The hairstylists at Sola Salons love coming to work. You would, too, if your employer told you how awesome you were the moment you arrived.
The newest location, on The District’s east side, greets visitors with a sign on the door that reads “The best stylists deserve their own salon.” A nice pat on the back for the stylists and a little encouragement for the client arriving for her highlights appointment.
Sola Salons is a franchise salon concept that lets hairstylists take ownership of their business. It’s one big salon that houses dozens of other little salons. Suites go for $285-$660 monthly, depending on size and location. Only experienced stylists with an established clientele set up shop here and, judging from the franchise’s popularity, they can’t do it fast enough.
A few months after the Eastern Avenue and St. Rose Parkway location opened, owner Russell Nordstrom had a waiting list for the second location at Tropicana Avenue and Interstate 215. Rhodes Ranch sprouted shortly after and The District is the latest offering. According to a Sola Salons introduction pamphlet, “more locations will be announced soon.”
Apparently, Sola Salons didn’t get the recession memo.
“Once (the stylists) move in I never want them to leave,” Nordstrom says. “And the more I can help them, the less likely they are to leave.”
The “help” comes in many forms. First, Sola buys $400 worth of product for the stylists to sell through their salon. Most salons grant stylists 10 percent commission of a product sale. Here, they get that plus 90 percent. Stylists get to design their salons to their liking, set the temperature the way they like it and play the music they prefer. The real cherry, though, is the benefits. Sola Salons just unrolled medical coverage and a retirement plan — foreign concepts in most salons.
For Carrie Aquino and Lisa Purdy, who rent a double suite together, Sola Salons put them in control of the things that were previously out of their control. First and foremost, space. Aquino recalls telling her first client at her old salon her plans to join Sola. The stylist in the station next to hers leaned in and whispered, “Really? You’re leaving?”
Now, the 200-square-foot space is truly their own. The two 40-year-olds crown molded the ceilings, painted the walls a butter yellow, hung some decorations and tossed a couple plants in for good measure. As Purdy puts it: “We wanted it to look like your house, like your girlfriend is doing your hair” but not from her actual basement.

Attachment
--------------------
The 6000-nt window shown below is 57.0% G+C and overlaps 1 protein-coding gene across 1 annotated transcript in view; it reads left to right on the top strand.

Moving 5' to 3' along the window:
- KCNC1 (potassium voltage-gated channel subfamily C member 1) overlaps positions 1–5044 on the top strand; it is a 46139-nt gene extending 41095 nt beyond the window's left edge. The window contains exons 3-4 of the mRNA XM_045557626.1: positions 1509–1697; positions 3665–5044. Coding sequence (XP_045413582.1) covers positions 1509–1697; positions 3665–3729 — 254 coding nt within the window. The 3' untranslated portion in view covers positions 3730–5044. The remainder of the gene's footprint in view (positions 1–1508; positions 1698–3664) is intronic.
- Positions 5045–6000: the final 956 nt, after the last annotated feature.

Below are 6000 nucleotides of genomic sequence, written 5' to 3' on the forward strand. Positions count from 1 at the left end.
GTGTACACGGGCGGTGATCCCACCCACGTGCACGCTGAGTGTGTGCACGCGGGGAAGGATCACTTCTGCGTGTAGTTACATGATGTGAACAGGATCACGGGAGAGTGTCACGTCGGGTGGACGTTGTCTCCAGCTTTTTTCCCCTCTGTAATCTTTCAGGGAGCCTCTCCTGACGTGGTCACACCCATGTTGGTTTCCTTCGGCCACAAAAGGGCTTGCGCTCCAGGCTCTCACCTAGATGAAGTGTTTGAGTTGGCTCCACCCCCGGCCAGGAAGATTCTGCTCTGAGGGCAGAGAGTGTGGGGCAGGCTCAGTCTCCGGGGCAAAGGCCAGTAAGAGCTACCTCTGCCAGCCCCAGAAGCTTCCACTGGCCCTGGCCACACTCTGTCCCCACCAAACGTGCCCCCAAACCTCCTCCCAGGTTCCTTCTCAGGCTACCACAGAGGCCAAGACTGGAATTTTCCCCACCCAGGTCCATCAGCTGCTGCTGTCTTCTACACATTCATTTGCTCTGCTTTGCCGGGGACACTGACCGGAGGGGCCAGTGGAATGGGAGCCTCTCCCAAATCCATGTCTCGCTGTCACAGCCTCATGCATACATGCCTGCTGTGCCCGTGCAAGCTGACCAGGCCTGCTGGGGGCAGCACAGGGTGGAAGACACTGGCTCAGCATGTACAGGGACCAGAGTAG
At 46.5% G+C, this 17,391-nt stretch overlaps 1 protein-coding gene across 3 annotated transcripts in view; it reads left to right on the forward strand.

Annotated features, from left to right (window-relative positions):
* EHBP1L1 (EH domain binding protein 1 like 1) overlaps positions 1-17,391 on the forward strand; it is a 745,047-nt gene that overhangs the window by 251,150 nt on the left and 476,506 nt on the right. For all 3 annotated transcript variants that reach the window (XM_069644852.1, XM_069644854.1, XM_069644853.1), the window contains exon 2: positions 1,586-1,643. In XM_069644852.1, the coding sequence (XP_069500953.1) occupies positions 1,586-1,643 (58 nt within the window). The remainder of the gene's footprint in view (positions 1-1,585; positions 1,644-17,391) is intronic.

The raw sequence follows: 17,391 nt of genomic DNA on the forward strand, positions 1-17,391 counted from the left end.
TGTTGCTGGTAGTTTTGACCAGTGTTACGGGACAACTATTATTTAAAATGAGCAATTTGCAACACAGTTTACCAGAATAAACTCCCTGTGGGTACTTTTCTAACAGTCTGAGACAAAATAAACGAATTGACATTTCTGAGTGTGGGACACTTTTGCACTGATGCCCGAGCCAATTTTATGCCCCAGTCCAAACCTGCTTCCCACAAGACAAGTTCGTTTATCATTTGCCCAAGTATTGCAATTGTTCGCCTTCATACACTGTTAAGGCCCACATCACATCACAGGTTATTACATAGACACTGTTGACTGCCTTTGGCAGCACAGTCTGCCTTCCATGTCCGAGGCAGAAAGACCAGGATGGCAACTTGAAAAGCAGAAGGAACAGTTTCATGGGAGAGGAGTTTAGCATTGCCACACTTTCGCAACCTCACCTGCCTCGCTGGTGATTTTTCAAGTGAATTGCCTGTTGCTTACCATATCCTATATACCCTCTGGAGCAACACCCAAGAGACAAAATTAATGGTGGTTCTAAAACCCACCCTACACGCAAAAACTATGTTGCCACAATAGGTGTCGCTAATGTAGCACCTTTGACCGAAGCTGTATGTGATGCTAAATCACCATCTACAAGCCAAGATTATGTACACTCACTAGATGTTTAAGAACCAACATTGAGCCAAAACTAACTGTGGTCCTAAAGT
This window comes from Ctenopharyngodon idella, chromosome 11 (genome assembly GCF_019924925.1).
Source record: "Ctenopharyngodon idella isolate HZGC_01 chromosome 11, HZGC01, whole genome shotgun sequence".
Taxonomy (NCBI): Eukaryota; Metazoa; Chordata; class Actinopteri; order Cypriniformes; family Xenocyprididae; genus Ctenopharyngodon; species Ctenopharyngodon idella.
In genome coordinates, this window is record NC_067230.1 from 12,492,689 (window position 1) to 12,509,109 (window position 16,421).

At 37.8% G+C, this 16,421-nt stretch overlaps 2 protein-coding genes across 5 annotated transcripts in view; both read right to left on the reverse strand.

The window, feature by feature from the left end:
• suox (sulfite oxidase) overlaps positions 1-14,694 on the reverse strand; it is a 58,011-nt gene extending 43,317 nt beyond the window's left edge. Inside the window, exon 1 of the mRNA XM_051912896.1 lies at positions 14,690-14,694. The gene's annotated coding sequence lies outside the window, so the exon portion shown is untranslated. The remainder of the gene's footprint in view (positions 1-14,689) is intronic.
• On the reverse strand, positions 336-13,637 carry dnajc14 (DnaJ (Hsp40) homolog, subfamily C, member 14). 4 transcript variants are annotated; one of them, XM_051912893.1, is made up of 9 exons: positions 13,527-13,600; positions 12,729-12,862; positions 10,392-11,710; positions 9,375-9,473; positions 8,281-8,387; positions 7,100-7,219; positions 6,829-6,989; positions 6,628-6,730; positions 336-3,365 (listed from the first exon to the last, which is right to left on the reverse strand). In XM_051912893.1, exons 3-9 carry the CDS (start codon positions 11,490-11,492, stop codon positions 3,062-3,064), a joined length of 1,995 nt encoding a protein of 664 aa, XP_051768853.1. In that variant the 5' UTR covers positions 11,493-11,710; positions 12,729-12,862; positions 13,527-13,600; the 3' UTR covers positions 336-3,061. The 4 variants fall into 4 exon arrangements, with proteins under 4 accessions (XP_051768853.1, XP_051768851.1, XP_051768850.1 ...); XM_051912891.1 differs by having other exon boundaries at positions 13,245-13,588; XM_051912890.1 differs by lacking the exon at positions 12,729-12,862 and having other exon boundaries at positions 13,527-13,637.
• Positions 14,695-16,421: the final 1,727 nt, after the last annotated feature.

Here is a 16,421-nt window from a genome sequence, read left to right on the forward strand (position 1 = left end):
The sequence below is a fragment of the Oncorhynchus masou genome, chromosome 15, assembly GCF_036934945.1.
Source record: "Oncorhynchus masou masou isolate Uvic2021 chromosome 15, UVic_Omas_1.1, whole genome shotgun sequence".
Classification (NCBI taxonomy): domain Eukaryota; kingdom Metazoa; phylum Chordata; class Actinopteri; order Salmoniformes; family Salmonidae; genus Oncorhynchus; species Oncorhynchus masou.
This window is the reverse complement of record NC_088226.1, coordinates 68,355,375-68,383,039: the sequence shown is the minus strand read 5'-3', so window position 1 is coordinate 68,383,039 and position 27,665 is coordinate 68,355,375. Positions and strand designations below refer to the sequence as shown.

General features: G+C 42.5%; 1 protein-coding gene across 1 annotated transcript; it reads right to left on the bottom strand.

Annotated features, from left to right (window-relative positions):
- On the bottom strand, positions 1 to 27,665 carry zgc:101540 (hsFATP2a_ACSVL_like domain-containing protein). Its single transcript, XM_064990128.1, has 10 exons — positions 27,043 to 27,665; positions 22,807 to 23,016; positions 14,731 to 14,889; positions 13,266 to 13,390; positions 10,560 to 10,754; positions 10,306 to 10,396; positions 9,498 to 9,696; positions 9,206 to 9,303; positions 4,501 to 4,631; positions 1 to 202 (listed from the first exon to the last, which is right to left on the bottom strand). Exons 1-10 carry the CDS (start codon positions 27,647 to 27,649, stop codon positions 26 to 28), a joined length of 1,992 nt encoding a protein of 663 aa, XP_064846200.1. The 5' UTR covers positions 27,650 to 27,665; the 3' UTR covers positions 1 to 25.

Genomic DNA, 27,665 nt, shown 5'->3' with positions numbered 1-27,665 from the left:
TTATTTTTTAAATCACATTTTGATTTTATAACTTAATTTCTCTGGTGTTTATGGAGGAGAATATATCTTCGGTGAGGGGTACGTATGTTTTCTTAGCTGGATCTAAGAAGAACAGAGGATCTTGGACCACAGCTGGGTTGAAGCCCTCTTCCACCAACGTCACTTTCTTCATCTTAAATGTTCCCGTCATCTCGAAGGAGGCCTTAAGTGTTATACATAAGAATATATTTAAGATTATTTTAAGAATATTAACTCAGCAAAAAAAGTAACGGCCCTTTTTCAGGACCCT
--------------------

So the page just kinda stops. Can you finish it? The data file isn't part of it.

Rebecca Ramos, 38, was more concerned with personalizing her clients’ experiences. The nail tech (Sola Salons also brings in estheticians and masseuses) has a coffee machine in her suite and knows her clients’ drink orders by heart. Some take green tea while one prefers hot chocolate. Having beverages ready for clients is one thing, but Ramos can’t help but smile when she talks about her client with a walker who now has enough room to easily slide into her pedicure chair.
“I like being able to make people happy like that,” she says. She and Nordstrom have something in common.
Whenever Cae Andrews of Studio Cae drives on Interstate 215 past Wigwam Parkway, she’s reminded of a dream she lost and then — thanks to Nordstrom and Sola — found again. The contractors she hired to build her own salon, Cae Sera Sera, left a light on in the building after she fired them. She can still see the light from the highway. Like her dream, it hasn’t quite burned out yet.
After saving for 12 years and maintaining a credit score of 825, she took the plunge and bought a space in Henderson. A year and a half and $175,000 later, the building was inoperable. Quick buck contractors exploited her naivete, which resulted in one dud job after the next.
Cae Sera Sera may never be, but Studio Cae is open for business at Sola Salons. Her clients sit in a chair across a ceiling-to-floor length wooden mirror she rescued from the building off of the 215.
“I feel like I made my salon — in miniature form,” she says.
Down the hall at The Girls salon, Anna Chong highlights client Daisy Morsey’s hair. Morsey has followed Chong through four salons, but enjoys the Sola experience best. With her baby asleep in a stroller beside her, she says, “It’s just more personal.”
Chong agrees. “It feels good here,” says the 32-year-old. “Especially when you see that sign out front.”